Target-date mutual funds may miss their mark

Are target-date mutual funds missing the bull’s-eye?

It appears the answer is yes for many of these funds, which are designed to smooth a worker’s path to retirement by automatically resetting the investments as the investor ages.

Typically, a target-date fund changes its asset allocation to become less risky as the investor nears retirement.

But because there are significant differences in the asset allocation of the funds, some of the more aggressive have racked up big losses in the recent bear market and have drawn the attention of regulators and lawmakers.

“The results of excessive risk can be devastating for those on the brink of retirement,” said Sen. Herb Kohl, D-Wis., chairman of the Senate Committee on Aging, which has been investigating target-date funds. “One 2010 target-date fund lost 41 percent in 2008.”

Attention has been focused most on 2010 funds, whose investors are on the verge of retiring.

In 2008, the average loss among 31 funds with a 2010 retirement date was almost 25 percent, said Mary Schapiro, chairwoman of the Securities and Exchange Commission, which is reviewing target-date funds’ disclosure about their asset allocations.

“In addition, varying strategies among these funds produced widely varying results,” she said in a recent speech to mutual-fund executives. “Returns of 2010 target-date funds ranged from a minus 3.6 percent to minus 41 percent.”

What makes target-date funds so crucial is that the Pension Protection Act of 2006 makes it easier for employers to use the funds as default investments in 401(k) plans.

From the end of 2005 to this March, target-date-fund assets increased from $66 billion to $152 billion, peaking at $178 billion in 2007, Schapiro said.

“More than 60 percent of employers now use target-date funds as a default contribution option, compared with just 5 percent in 2005,” she said.

One of the flaws with target-date funds is that they’re designed for a particular age range and don’t consider individual tolerance for investment risk, said Christopher Jones, chief investment officer at Financial Engines, an investment advisory firm that works with companies and 401(k) participants.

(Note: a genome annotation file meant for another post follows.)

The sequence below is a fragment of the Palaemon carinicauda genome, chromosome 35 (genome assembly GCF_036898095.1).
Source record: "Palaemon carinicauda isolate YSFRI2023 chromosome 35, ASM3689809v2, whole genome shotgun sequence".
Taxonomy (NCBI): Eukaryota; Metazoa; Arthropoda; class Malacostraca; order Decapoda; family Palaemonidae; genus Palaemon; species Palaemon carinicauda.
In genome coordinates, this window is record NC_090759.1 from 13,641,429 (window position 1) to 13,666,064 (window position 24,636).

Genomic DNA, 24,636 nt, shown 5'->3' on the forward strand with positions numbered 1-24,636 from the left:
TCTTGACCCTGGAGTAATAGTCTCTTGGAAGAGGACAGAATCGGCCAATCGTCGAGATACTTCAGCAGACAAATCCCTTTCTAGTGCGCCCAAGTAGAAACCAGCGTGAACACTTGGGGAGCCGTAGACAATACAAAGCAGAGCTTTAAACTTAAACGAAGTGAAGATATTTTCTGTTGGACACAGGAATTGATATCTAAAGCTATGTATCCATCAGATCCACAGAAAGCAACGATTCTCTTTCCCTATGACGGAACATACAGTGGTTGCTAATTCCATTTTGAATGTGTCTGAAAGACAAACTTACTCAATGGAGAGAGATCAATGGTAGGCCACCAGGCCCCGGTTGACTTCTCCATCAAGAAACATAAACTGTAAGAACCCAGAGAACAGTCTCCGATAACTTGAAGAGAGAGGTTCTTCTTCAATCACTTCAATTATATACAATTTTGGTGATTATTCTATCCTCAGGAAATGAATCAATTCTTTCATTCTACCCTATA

“Not everybody is the same when it comes to risk tolerances,” he said.

What’s more, many factors can change the way you invest your savings for retirement.

For example, you may need the money the day you retire. You may receive a separate pension, or your spouse may continue working after you retire.

“A target-date fund is blind to all that,” Jones said. “What we find is that people, as they age and they accumulate more financial assets, their needs become more complex.”

So as you approach your retirement date, check the stocks portion of your target-date fund and make sure you’re comfortable with how much risk it’s carrying.

“See if it’s in your comfort zone,” said Michael Henkel, managing director of retirement services at Envestnet Asset Management in Chicago. “That date is a date you use in charting the asset allocation over time so you know when it needs to be at its least risky.”

Another factor affecting the performance of target-date funds is that most are overseen by professional money managers whose own performance varies.

“Even among funds that have the same equity-bond mix, you have the variation in performance because some managers were making various types of bets, for instance, investing in deep-value stocks or risky mortgage securities,” Jones said.

Kohl said his Senate committee found that the stock holdings of 2010 target-date funds range from 8 percent to 68 percent.

But according to a target-date index created by Dow Jones, “a firm’s asset class allocation for 2010 target-date funds should be around 27 percent in equities,” he said.

“Despite this, a number of large investment firms have equity holdings well over 50 percent, exposing employees to excessive risk and, ultimately, huge financial losses,” Kohl said.

Investors also should pay close attention to a target-date fund’s fees, which cut into the fund’s return.

A mutual fund’s cost of doing business is reflected in its expense ratio, which is expressed as a percent of its assets.

Expense ratios for target-date funds often have two components: the price tags of the underlying holdings and any fees the fund company charges for overseeing the overall portfolio.

In a target-date fund, “typically, you would be paying no more than 0.75 percent as an expense ratio,” Jones said. “With a larger plan, those fees will typically be lower. You certainly should not be paying 1 percent.”

Target-date funds are still valuable to investors, but their flaws really manifested themselves in the recent stock-market downturn.

“What 2008 brought into clear focus was that in times of economic stress, of market volatility, these differences in risk tolerance among individuals and these differences in investment methods from fund to fund become very, very apparent,” Jones said.

Investors also have some misperceptions about target-date funds. Some think that they will be able to retire on the fund’s target date.

“The misperception is that they have this guarantee,” Henkel said. “It’s not that you can’t retire on the target date. It’s, do you have enough money there to fund your income? It’s a function of the capital markets and did you save enough?”

(c) 2009, The Dallas Morning News. Source: McClatchy-Tribune Information Services.